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J. Gierow, S. K. Carlsson, D. Delbro, M. C. Edman; Adenosine Receptors, cAMP and Secretion in Rabbit Lacrimal Gland Acinar Cells. Invest. Ophthalmol. Vis. Sci. 2007;48(13):1912.
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We have previously reported of the presence of two adenosine receptors, A1 and A2a, in the rabbit lacrimal gland (Invest. Opthalmol. Vis. Sci. 47, E-abstract 1943, 2006). Stimulation of the receptors, in both cases, resulted in an attenuation of carbachol stimulated secretion. Since the receptors, in most systems, have been described to have different effects on adenylyl cyclase, it was of interest to study the role of cAMP in adenosine evoked intracellular signalling.
Rabbit lacrimal gland acinar cells for secretion studies were prepared according to our standard procedure (Andersson et al., Exp. Eye Res. 83, 543-553, 2006) yielding single cells that were placed in a serum-free culture medium on standard culture plates for two days, thus allowing the cells to re-organized into acinar-like structures. The cultured cells were rinsed briefly, pre-incubated, and then incubated w./w.o. secretagogues and/or inhibitors as indicated. Secretion was determined enzymatically as secreted beta-hexosaminidase activity, and cAMP formed was measured using a cAMP assay kit (R & D Systems).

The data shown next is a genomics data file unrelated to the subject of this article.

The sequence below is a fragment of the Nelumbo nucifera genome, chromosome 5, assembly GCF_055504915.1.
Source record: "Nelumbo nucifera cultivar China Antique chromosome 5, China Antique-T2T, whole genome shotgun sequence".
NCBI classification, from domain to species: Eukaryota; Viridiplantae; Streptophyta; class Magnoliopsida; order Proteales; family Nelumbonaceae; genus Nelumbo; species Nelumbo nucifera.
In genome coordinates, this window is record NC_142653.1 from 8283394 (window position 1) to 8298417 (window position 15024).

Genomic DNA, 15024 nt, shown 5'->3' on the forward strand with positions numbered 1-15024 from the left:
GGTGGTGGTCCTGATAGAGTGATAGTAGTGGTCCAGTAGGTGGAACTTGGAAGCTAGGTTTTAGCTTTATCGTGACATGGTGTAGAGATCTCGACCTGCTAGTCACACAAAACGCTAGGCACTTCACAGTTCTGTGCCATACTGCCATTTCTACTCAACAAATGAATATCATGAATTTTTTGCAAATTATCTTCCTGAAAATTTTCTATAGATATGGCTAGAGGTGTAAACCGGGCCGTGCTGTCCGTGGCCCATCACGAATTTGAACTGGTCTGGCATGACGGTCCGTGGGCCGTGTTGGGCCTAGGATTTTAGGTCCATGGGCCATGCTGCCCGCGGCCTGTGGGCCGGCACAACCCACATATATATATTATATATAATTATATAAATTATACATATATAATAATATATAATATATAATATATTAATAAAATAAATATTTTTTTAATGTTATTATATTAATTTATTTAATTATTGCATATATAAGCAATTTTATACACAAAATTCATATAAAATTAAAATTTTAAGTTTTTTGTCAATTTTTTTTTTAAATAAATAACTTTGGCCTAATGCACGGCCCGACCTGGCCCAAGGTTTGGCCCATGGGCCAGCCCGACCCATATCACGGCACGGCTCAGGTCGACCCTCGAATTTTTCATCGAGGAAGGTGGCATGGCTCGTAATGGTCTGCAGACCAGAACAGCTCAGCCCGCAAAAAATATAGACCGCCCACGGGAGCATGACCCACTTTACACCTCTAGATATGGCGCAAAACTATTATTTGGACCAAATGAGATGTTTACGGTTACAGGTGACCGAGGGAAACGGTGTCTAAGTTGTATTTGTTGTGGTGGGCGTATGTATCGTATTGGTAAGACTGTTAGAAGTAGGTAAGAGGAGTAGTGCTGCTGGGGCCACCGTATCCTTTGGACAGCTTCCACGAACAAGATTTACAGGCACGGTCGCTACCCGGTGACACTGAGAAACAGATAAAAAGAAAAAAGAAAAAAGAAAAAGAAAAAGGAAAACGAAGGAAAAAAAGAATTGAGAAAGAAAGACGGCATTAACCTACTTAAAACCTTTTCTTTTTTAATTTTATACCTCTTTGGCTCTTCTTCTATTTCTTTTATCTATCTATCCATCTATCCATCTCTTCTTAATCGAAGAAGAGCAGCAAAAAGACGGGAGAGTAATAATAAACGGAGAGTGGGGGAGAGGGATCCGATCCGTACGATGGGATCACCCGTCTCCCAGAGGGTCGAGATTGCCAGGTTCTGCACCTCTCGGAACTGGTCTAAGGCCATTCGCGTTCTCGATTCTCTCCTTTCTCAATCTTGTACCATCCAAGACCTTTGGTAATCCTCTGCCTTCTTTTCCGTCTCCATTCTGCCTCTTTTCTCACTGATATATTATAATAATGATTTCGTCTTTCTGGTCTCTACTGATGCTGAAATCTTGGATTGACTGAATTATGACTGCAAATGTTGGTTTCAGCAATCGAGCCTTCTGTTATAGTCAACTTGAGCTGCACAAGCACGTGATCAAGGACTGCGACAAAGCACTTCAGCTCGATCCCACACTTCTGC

A 2-fold increase of beta-hexosaminidase secretion was observed when cells were stimulated by adenosine, CPA (A1 agonist) and CPCA (A2a agonist). Combination of either one with carbachol, resulted in an approximate 10-fold, synergistic increase of secretion over basal. cAMP production was increased 2-4-fold by purinergic stimulation, but no significant additional changes were detected by combinations with carbachol, except for combinations with adenosine which resulted in an additional 2-fold increase.
Our results indicate that stimulation of secretion through A1- and A2a-receptors act by increases of cAMP in the rabbit lacrimal gland. However, the synergistic effect on secretion observed by combinations with carbachol does not appear to be paralleled by a similar increase in cAMP formation, except for adenosine which evokes a potentiation, perhaps by acting partly through yet another receptor.
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